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Man Pleads Guilty to Kidnapping of Businessman, Has Connections to Laguna Niguel

Nasir Kamaruddin Shamsi was charged in October 2009 with operating a marijuana cultivation farm in Laguna Niguel in May 2006.

A 50-year-old man who masterminded the kidnapping of a businessman in Orange and holding him captive for two weeks in a Long Beach motel nearly a decade ago was sentenced to 21 years and four months in prison for his guilty plea today.

Nasir Kamaruddin Shamsi pleaded guilty one day before jury selection was to begin in his trial for the March 18, 2002, abduction of Sohiel Daliri for $10,000 ransom, Deputy District Attorney Aleta Bryant said.

Orange County Superior Court Judge William Froeberg accepted the plea deal and sentenced Shamsi. Shamsi could have faced a seven years to life sentence if convicted at trial, making him eligible for a parole hearing in about seven years, but no guarantees he would ever go free, Bryant said. Now, after factoring in credit for time served in custody, Shamsi could finish his prison sentence in about 14 years, Bryant said.

"He bought himself a little peace of mind in that there's a light at the end of the tunnel,'' Bryant said. Bryant contacted Daliri in Iran, where he lives now, and said he approved of the plea bargain, Bryant said. Daliri was so upset by his ordeal that he left the United States, Bryant said.

"He actually felt safer" in Iran, Bryant said. Shamsi wanted to take responsibility for his crimes, his attorney, Jeremy Goldman said. "He felt remorseful for his actions back in 2002, and at that time he was using drugs heavily and the drug use really affected him,'' Goldman said. "He has since changed his life, but he has to pay the price of his actions.''

Shamsi also wanted the chance to be free one day and spend time with his two children and grandchildren, Goldman said. Shamsi had been free for most of the case on $250,000 bail posted in 2004, but a couple of months after he got charged in October 2009 with operating a marijuana cultivation farm in Laguna Niguel in May 2006, his bail was increased to $1 million.

Investigators, unaware the cases were connected, put the two together and Shamsi was accused of committing a crime while out on bail, Bryant said. However, Shamsi failed to show for court Dec. 14, and eluded authorities until April 23, 2010, when investigators, including one who had been on the case since its inception, caught him driving south on the Antelope Valley (14) Freeway in Lancaster.

Shamsi was charged with several others in Daliri's abduction. Daliri hired a contractor, who employed his brother Shamsi, to remodel a home he owned in Orange, which he rented out, according to prosecutors.

Shamsi recruited brothers Esau Abrajan and Eric Anthony Velasquez to abduct Daliri. Velasquez and Abrajan snatched Daliri from the house in Orange, bound and blindfolded him and gagged him with duct tape. They kept him in the home in Orange for two days before moving him to the Long Beach motel. Scott Douglass Burns drove the moving truck used to relocate Daliri; Abrajan and Velasquez kept guard on the victim in the motel; while Shamsi used Daliri's credit cards for 13 days, according to prosecutors.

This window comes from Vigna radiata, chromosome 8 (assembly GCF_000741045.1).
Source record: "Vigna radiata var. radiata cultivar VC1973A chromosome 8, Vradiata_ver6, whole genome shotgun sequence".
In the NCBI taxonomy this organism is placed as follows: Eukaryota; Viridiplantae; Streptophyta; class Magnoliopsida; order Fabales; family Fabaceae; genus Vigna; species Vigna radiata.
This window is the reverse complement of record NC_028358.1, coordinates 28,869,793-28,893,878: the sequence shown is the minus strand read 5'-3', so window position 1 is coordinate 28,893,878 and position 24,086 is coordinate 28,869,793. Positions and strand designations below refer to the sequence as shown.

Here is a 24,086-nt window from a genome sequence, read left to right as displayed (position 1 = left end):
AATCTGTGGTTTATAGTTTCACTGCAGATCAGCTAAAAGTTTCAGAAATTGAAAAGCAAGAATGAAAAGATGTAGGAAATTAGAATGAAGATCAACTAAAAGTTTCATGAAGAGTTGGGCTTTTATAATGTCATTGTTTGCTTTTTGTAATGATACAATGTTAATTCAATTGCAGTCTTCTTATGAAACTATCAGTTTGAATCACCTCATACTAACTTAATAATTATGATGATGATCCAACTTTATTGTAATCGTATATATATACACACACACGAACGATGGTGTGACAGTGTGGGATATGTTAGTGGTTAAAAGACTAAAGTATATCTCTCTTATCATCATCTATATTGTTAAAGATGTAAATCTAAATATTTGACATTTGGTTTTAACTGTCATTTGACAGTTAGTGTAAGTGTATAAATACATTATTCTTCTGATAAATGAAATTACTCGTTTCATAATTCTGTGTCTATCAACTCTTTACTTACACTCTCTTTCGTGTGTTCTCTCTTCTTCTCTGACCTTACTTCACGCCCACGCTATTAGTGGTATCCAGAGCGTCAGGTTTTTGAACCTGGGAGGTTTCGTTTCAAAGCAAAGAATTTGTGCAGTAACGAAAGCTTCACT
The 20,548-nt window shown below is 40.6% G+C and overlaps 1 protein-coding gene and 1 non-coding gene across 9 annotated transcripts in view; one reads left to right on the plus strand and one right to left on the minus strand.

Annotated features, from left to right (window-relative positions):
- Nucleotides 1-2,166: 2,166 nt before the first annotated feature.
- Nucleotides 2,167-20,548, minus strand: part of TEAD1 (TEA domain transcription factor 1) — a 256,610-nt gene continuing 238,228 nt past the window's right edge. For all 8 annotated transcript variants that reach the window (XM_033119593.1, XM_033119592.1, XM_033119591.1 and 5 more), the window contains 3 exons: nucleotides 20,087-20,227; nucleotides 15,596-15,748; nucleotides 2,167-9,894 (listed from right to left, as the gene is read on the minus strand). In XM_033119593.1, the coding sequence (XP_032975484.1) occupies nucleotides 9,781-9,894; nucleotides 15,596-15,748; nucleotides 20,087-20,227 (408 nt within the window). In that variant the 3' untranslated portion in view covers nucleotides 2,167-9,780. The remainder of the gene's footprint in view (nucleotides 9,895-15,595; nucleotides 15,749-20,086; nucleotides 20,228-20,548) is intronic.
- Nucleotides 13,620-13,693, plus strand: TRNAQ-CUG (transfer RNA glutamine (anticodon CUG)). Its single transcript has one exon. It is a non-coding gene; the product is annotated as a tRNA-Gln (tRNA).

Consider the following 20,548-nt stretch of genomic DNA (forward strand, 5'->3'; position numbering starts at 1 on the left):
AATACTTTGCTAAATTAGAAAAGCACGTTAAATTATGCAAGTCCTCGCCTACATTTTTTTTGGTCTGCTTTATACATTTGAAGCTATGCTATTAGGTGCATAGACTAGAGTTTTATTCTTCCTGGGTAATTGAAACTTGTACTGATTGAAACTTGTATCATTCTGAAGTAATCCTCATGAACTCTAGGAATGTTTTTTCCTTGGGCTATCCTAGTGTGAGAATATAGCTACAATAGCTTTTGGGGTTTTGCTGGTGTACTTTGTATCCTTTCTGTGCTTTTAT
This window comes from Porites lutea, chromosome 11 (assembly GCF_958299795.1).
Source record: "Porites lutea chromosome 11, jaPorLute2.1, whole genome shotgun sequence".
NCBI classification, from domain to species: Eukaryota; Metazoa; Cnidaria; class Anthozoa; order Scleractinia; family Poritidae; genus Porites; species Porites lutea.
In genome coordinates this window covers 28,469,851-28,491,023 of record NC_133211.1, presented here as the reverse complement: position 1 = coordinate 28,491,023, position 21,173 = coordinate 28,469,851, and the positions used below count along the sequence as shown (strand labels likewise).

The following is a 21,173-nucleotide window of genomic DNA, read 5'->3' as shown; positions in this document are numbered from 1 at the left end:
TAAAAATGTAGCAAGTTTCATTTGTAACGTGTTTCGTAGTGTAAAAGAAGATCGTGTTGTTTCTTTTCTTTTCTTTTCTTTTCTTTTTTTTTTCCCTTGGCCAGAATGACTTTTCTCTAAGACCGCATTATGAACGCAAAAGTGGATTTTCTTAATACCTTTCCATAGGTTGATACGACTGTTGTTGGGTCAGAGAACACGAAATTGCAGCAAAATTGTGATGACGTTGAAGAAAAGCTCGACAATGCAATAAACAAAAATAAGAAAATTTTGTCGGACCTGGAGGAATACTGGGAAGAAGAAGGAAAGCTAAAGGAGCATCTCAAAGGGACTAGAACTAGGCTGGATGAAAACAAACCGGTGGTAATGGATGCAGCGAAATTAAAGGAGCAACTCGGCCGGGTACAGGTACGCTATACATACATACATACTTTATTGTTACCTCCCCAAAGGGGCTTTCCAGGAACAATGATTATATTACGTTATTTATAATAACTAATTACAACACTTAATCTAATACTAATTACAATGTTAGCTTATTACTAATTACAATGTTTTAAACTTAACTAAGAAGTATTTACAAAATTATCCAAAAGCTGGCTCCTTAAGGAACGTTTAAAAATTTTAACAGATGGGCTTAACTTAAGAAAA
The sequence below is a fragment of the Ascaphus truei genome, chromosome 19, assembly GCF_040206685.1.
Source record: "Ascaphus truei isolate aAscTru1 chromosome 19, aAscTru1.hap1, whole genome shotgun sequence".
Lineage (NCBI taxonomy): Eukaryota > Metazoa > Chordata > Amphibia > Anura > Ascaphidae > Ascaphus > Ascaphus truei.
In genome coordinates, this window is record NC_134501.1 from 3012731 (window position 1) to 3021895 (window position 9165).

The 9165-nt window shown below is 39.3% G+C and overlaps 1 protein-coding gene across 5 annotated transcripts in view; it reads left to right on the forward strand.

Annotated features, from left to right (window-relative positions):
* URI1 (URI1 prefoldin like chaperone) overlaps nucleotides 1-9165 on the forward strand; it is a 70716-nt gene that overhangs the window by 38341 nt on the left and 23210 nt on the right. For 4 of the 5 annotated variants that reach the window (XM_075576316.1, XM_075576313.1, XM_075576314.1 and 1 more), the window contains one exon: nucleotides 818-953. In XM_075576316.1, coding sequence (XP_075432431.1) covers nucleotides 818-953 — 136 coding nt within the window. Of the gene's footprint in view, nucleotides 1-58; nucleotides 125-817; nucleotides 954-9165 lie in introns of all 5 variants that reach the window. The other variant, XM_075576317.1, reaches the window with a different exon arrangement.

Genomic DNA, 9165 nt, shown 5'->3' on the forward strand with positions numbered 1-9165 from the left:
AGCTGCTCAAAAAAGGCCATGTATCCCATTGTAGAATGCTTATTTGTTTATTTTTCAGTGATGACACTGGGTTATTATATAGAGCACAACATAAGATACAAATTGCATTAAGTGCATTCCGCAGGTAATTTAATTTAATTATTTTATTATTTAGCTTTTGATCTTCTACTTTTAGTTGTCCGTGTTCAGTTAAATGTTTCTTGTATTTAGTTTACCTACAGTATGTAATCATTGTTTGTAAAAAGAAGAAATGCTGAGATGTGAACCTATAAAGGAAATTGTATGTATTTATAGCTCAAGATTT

After 13 days, Shamsi called Daliri's girlfriend and demanded a $10,000 ransom, according to prosecutors. The girlfriend called police and Shamsi was arrested as he tried to pick up the ransom money with Brian David Good, who drove him. Velasquez was watching Daliri when police arrived to rescue him and Abrajan showed up as they were arresting Velasquez.

Daliri told investigators he was fed only three or four times and allowed to shower twice during the two weeks. He was treated at a hospital for dehydration and minor cuts after being freed. Daliri also told investigators his captors would hold small parties in the motel room, where some partygoers would use drugs and shoot rubber pellets at him. Shamsi was the lone defendant still awaiting trial.

Abrajam and Velasquez pleaded guilty Oct. 15, 2009, to one felony count each of kidnapping with the use of a dangerous weapon, grand theft, possession of a stolen vehicle and possession of stolen property. Abrajam and Velasquez were sentenced in January 2010 to 11 years in prison and given credit for the approximately eight years they served in custody awaiting trial.

Good pleaded guilty to a felony count of kidnapping on Feb. 28, 2006, and was sentenced to five years in prison. Burns, who was going to testify against Shamsi in the case, pleaded guilty to kidnapping and residential burglary charges and was scheduled to be sentenced after the trial this month, Bryant said. Burns' attorney may move up the sentencing hearing now because Burns already has enough time in custody to cover his planned nine-year-and-four- months prison sentence, Bryant said.

The same is true for co-defendant Mark Dumais, who also struck a plea bargain in the case and was going to testify against Shamsi, Bryant said. Shamsi pleaded guilty today to first-degree robbery, kidnapping, 10 felony counts of second-degree commercial burglary for the 10 times he used the victim's credit cards and one count of fraudulent use of a credit cards, Bryant said. He also pleaded guilty of marijuana cultivation, possession of marijuana for sale and committing a crime while out on bail for another crime, Bryant said.

--City News Service

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